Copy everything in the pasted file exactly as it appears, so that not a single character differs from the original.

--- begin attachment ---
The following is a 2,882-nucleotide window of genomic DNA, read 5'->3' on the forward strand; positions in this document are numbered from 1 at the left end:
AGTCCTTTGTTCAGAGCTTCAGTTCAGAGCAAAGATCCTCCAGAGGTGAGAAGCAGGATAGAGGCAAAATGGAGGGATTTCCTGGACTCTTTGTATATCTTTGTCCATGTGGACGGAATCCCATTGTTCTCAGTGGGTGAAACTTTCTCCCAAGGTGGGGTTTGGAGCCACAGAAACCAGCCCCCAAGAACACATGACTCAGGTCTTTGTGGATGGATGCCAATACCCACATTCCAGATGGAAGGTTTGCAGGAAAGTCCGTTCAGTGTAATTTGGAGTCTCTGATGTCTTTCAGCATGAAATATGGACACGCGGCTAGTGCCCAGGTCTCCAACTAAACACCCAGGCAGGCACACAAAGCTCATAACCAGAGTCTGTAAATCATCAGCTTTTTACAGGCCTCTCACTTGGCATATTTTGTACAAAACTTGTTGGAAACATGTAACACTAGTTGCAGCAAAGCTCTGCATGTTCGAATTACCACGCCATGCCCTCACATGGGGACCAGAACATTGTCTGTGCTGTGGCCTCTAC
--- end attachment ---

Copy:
The following is a 2,882-nucleotide window of genomic DNA, read 5'->3' on the forward strand; positions in this document are numbered from 1 at the left end:
AGTCCTTTGTTCAGAGCTTCAGTTCAGAGCAAAGATCCTCCAGAGGTGAGAAGCAGGATAGAGGCAAAATGGAGGGATTTCCTGGACTCTTTGTATATCTTTGTCCATGTGGACGGAATCCCATTGTTCTCAGTGGGTGAAACTTTCTCCCAAGGTGGGGTTTGGAGCCACAGAAACCAGCCCCCAAGAACACATGACTCAGGTCTTTGTGGATGGATGCCAATACCCACATTCCAGATGGAAGGTTTGCAGGAAAGTCCGTTCAGTGTAATTTGGAGTCTCTGATGTCTTTCAGCATGAAATATGGACACGCGGCTAGTGCCCAGGTCTCCAACTAAACACCCAGGCAGGCACACAAAGCTCATAACCAGAGTCTGTAAATCATCAGCTTTTTACAGGCCTCTCACTTGGCATATTTTGTACAAAACTTGTTGGAAACATGTAACACTAGTTGCAGCAAAGCTCTGCATGTTCGAATTACCACGCCATGCCCTCACATGGGGACCAGAACATTGTCTGTGCTGTGGCCTCTAC